Multiple Sclerosis (MS) is an autoimmune
disease, whereby the body destroys its own
myelin (protective coating surrounding the
nerves in the central nervous system). Because
the myelin is damaged, messages moving along
the nerve are transmitted more slowly or not at
Areas of damaged myelin can be viewed through
Magnetic Resonance Imaging (MRI) scanning
and are known as plaques. These plaques, or
sites of damage, can cause MS symptoms.
At this time, it is not known what causes MS. It
is known that MS affects approximately one in
one thousand people in North America, usually
in early adulthood (O'Connor, 2002). There are
two main classifications of the disease:
progressive and relapsing remitting. Within
the first classification there are two more
Primary Progressive MS (PPMS) is characterized by a slow and continuous deterioration
from the beginning, while Secondary Progressive MS (SPMS) becomes progressive
following a course of attacks and recoveries. Within the second classification there are
also two differentiations, benign and relapsing remitting. People with benign MS suffer
the least amount of disability and seem to recover fully from their attacks, while people
with relapsing remitting MS (RRMS) do not recover as well from attacks but do enjoy
remissions. The percentage of people suffering from these types of MS at any one time
breaks down to 10 per cent benign MS, 40 per cent RRMS, 10 per cent PPMS, and 40 per
cent SPMS (M.S. Freedman, personal communication, November 21, 2002).
After about ten years, approximately 50 per cent of people with RRMS go on to develop
SPMS (Herndon, 2002). Just as the names imply, this means that the course of the disease
changes from one that is characterized by plateaus and exacerbations (relapsing
remitting) to one that progresses at a steadier rate (secondary progressive). There is some
speculation that RRMS and SPMS are actually the same form of the disease, as 80 per
cent of people who have RRMS go on to the SP stage (O'Connor, 2002). One wonders if
people with RRMS had an infinite amount of time on earth, whether that number would
increase to 100 per cent. It may also be difficult to identify when a person transitions
from RRMS to SPMS. There are currently no definitive tests to help with this kind of
differentiations, primary progressive and secondary progressive.
Most current research is devoted to identifying ways that could slow down, or halt the
progress from RRMS to SPMS. In fact, many new drug therapies have been successful in
treating the symptoms of people with RRMS. However, studies have indicated that SPMS
does not respond as well, if at all, to medications used to treat RRMS (Lynch, S.G., 2000;
O'Connor, P. Ed., 2002; Walker J.E., & Margolin, S.B., 2001). Because of the lack of
effective drug therapies for people with SMPS there is a need to find successful
treatments to improve their quality of life.
multiple sclerosis (MS) is the most common neurological disease among young adults. In
most cases, the disease appears between the ages of 20 and 40 years, and in every case, it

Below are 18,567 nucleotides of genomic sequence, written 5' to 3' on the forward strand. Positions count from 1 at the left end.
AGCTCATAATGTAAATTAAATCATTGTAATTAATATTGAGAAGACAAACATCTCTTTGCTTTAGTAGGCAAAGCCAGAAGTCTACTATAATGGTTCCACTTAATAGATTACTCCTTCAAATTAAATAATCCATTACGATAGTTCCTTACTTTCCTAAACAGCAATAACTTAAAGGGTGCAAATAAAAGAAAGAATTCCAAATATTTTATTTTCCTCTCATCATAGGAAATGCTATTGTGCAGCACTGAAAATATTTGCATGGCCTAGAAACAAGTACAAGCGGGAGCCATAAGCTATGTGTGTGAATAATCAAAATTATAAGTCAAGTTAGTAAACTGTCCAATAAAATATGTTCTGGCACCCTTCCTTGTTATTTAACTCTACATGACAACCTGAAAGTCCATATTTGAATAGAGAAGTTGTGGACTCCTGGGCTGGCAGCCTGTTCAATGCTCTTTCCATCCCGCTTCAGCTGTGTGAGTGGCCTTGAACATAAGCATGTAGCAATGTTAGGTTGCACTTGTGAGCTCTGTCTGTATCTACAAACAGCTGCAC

lasts a lifetime.
In different people and on different days, its symptoms may range from barely noticeable
to completely disabling.
Its first symptom is usually a visual disturbance blurred or double vision, red-
green confusion, or even temporary blindness in one eye.
Soon, muscle fatigue, pain, numbness, weakness, stiffness, or 'pins and needles'
As the disease progresses, patients may lose coordination, balance, hearing, or
Some endure mild concentration or memory problems, while others experience
depression, manic-depression, and paranoia.
Other possible symptoms include sexual dysfunction, tremors, dizziness, slurred
speech, trouble swallowing, urinary problems, and episodes of facial pain or
While most MS patients will not experience all of these symptoms, they will experience
some combination of them at different levels of severity and duration.
There are four types of MS:
About 85% of MS is relapsing-remitting: Symptoms grow more severe for a few
days or weeks, and then partially or completely disappear for a random amount of
time. This pattern continues, alternating between attack and remission.
Within 10 years, half of those with relapsing-remitting MS develop secondary-
progressive MS. When this happens, remissions cease and the patient enters a
steady, gradual decline.
10% of patients experience a gradual decline from the initial onset of the disease.
This is called primary-progressive MS.
Only 5% of MS patients have progressive-relapsing MS, in which they
experience a gradual decline, yet also suffer attacks of more severe symptoms.
The good news is that MS is almost never fatal. Malignant MS, where a patient becomes
severely disabled or dies shortly after onset, is extremely rare. In fact, just a quarter of
MS patients ever need a wheelchair, and 90% of
those still walking after five years continue walking
for the next ten.
The bad news is that MS strikes early and lasts a
lifetime, affecting certain groups even more often
than others. For reasons that are not entirely clear,
women, Caucasians, people of Northern European
or Scandinavian descent, and those in temperate
climates (the northern US, Canada, and Europe) are
particularly prone to MS. In all, over 400,000
Americans and 2,500,000 people worldwide suffer
from the debilitating effects of MS.
What causes multiple sclerosis?
The human brain is an extremely complex organ
composed of billions of cells called neurons.
Different groups of neurons perform different
functions, such as controlling movement,
processing sensory information, and making
decisions. Neurons are covered by a protective
padding called myelin. Myelin ensures that messages can travel
down the cell and throughout the brain and body as quickly as possible.